Coal and Sparks shooting out of the Funnels


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Aaron_2016

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Does anyone know what caused sparks and huge lumps of coal to shoot out of the funnels? It was witnessed during the break up when survivors heard several explosions. Was this caused by the compression or release in pressure of air when the ship broke and the bow and stern compressed down together? (V shape). Was there an implosion in one of the boiler rooms which forced the coal to shoot out of the funnels? Was it a reaction of hot coal and freezing water bursting into the compartment and releasing an explosive charge?

Here are survivor accounts:



Charlotte Collyer
"Something in the very bowels of the Titanic exploded and millions of sparks shot up to the sky, like rockets in a park on the night of a summer holiday. This red spurt was fan shaped as it went up, but the sparks descended in every direction in the shape of a fountain of fire. Two other explosions followed, dull and heavy, as if below the surface. The Titanic broke in two before my eyes."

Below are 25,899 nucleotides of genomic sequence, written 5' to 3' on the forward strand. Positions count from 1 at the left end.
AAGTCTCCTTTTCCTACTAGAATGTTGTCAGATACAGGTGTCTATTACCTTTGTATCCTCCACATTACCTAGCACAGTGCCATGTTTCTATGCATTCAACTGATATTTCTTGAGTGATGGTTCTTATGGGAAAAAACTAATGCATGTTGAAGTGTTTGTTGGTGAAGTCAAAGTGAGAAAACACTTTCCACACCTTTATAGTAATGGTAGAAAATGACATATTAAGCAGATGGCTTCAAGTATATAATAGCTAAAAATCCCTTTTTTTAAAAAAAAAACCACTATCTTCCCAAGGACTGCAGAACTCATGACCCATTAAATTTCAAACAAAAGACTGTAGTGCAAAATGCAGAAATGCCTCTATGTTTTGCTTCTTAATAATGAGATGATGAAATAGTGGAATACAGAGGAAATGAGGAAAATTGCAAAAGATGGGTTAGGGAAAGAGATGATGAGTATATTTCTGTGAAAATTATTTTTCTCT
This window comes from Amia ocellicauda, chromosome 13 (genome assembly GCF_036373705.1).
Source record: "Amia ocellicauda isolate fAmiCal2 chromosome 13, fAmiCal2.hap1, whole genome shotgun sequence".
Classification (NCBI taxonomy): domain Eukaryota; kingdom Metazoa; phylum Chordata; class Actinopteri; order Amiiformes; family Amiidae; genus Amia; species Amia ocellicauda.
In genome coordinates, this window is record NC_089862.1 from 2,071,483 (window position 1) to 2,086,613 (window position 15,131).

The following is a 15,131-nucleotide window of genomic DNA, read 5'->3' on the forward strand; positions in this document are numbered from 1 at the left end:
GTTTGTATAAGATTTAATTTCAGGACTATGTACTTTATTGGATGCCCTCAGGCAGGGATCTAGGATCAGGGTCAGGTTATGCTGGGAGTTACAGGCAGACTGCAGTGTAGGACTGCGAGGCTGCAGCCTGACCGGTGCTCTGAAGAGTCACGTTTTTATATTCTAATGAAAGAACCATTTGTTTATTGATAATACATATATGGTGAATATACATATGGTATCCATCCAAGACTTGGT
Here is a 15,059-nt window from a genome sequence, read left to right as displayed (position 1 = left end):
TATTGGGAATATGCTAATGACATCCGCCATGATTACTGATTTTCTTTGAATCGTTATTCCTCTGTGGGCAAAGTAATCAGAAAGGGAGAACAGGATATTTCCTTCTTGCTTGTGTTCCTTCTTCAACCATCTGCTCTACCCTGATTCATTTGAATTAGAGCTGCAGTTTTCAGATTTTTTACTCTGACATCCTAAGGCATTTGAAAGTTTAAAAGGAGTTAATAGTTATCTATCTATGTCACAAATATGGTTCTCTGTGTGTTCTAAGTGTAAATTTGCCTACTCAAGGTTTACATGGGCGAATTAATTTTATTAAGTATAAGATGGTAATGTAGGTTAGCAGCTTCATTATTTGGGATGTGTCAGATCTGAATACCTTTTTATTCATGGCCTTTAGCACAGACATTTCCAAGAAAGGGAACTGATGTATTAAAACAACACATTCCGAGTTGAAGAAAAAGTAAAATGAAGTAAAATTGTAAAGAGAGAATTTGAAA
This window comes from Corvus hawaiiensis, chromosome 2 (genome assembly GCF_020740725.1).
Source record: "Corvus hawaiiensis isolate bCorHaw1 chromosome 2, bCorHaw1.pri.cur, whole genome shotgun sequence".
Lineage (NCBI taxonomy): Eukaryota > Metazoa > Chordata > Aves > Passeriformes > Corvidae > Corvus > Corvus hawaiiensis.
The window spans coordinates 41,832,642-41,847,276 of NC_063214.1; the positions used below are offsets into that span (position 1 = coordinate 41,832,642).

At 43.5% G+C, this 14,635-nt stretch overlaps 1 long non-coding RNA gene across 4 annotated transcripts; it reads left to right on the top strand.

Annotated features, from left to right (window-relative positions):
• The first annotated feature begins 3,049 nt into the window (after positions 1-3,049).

Jack Thayer
"One of the funnels seemed to be lifted off and fell towards me about 15 yards away, with a mass of sparks and steam coming out of it. I saw the ship in a sort of a red glare, and it seemed to me that she broke in two just in front of the third funnel.....The second funnel, seemed to be lifted off, emitting a cloud of sparks."


William Mellors
"There was suddenly an explosion and I found myself whizzing through the water at an awful pace, having been blown away by the explosion. When I came to my senses a few minutes after, I looked round and suddenly saw the ship part in the middle."


August Weikman
"I think the boilers blew up about in the middle of the ship. The explosion blew me along with a wall of water. There were a great number of people killed by the explosion."


Abraham Hyman
"There came a terrible explosion, and I could see men, women and pieces of the ship blown into the air from the after deck. Later I saw bodies partly blown to pieces floating around, and I am sure more than a hundred persons were blown off into the sea by that explosion. A terrible hissing of steam began and the awful cry went on. I tried to close my ears, but there was some mysterious attraction and I had to hear that cry. The hissing and screaming kept up, and finally the ship seemed to right itself."